Why would she feel sorry for the victims of a staged bombing, who were splattered only with paint? I think part of her knows the truth. Or as she put it, “There is something wrong.”

Is she still orbiting the black hole of reality at such a distance that it will not pull her in, or has her descent already begun? It’s too early to tell, but I suspect she has slowed below escape velocity and the black hole will soon rip her apart.

I hope it does, but not because I bear her any ill will. Quite the opposite.

(Now comes a Beagle’s Bark.)

I identify with Zubeidat Tsarnaev. She reminds me of myself during my evangelical days.

Just as she swallowed an unlikely theory from an off-the-wall video, but did not think it necessary to watch a video of the actual events, so I took the word of my fellow evangelicals on all manner of topics and did not conscientiously seek out the unfiltered opinions of my so-called opponents.

She projected her own us-versus-them mentality on the police, which caused her to misread their motives in the shootout. I, too, was prone to misread the motives of honest non-believers, chalking up their conclusions to atheistic assumptions and invoking conspiracy theories.

In fact, her claim that blood was actually paint reminds me of the claim, which I entertained but never felt comfortable with, that God created the Earth with only an appearance of great age.

And finally, her uneasy confession that “there is something wrong” is not unlike my own realization that something was amiss in evangelical Christianity, even as I struggled against the pull of godless reality.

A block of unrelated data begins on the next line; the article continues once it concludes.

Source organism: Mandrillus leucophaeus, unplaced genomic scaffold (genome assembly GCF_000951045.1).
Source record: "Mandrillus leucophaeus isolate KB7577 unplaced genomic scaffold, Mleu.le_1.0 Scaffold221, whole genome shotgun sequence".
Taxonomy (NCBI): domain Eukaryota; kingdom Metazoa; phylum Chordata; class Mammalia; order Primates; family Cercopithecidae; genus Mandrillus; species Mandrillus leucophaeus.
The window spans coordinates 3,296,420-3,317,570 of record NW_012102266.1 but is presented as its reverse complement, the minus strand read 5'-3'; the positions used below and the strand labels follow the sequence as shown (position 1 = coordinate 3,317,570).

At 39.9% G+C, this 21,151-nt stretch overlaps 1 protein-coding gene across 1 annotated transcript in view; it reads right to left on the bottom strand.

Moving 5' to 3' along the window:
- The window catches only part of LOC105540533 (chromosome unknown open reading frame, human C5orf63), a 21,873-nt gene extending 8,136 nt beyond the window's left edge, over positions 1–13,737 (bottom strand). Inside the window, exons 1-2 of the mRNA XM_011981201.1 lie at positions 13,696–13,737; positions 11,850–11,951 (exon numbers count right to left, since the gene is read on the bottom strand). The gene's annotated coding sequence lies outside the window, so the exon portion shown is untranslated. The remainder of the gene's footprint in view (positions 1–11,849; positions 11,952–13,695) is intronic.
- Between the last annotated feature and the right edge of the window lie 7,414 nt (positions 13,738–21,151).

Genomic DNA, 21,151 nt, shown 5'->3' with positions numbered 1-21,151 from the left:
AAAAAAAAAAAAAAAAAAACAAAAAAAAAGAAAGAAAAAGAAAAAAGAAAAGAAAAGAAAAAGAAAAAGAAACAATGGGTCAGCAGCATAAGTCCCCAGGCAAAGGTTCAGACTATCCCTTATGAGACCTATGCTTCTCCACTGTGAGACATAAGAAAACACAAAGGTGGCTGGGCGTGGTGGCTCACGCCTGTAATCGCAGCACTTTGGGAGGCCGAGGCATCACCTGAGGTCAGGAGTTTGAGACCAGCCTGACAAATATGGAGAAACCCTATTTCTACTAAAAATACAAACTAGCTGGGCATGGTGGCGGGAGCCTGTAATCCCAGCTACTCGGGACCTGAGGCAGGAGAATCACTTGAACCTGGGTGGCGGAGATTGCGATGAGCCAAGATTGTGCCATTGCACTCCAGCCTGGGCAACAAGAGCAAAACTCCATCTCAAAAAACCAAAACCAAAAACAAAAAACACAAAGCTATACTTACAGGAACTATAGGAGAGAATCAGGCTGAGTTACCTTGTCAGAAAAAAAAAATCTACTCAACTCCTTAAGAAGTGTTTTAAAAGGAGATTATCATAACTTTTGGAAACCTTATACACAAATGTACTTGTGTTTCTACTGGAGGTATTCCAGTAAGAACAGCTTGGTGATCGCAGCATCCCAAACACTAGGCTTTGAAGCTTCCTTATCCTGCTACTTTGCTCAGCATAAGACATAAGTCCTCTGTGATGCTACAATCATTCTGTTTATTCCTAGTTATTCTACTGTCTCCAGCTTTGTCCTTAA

I think Zubeidat Tsarnaev will fall into reality eventually. We don’t hear her saying things like, “My sons did not do this thing, but if they had I would be proud of them for killing infidels.” Her moral sense is not completely gone. If she were an evangelical and were confronted with Jehovah’s commands to enslave whole cities and his permission to force the most beautiful of their women into sham rape-marriages, it seems she might not be one of those who would say, “It must have been God’s righteous judgment.” I have hope for her.

Perhaps, when she discovers that the people to whom she has given her ear have been lying to her, it will be the same wake-up call for her that it was for me and she will no longer resist the gravitational pull of reality.

The process of leaving my faith did feel like being ripped apart by a black hole. But ultimately, I found I was happier as part of the singularity of reality than struggling against it.

I wish her a similar happiness.

Biblical Slavery Postscript: Where Were the Apologists?

If you’ve been with me since the initial post of my series on biblical slavery, you may remember that I planned to invite some Christian apologists to respond. You might wonder what happened with that.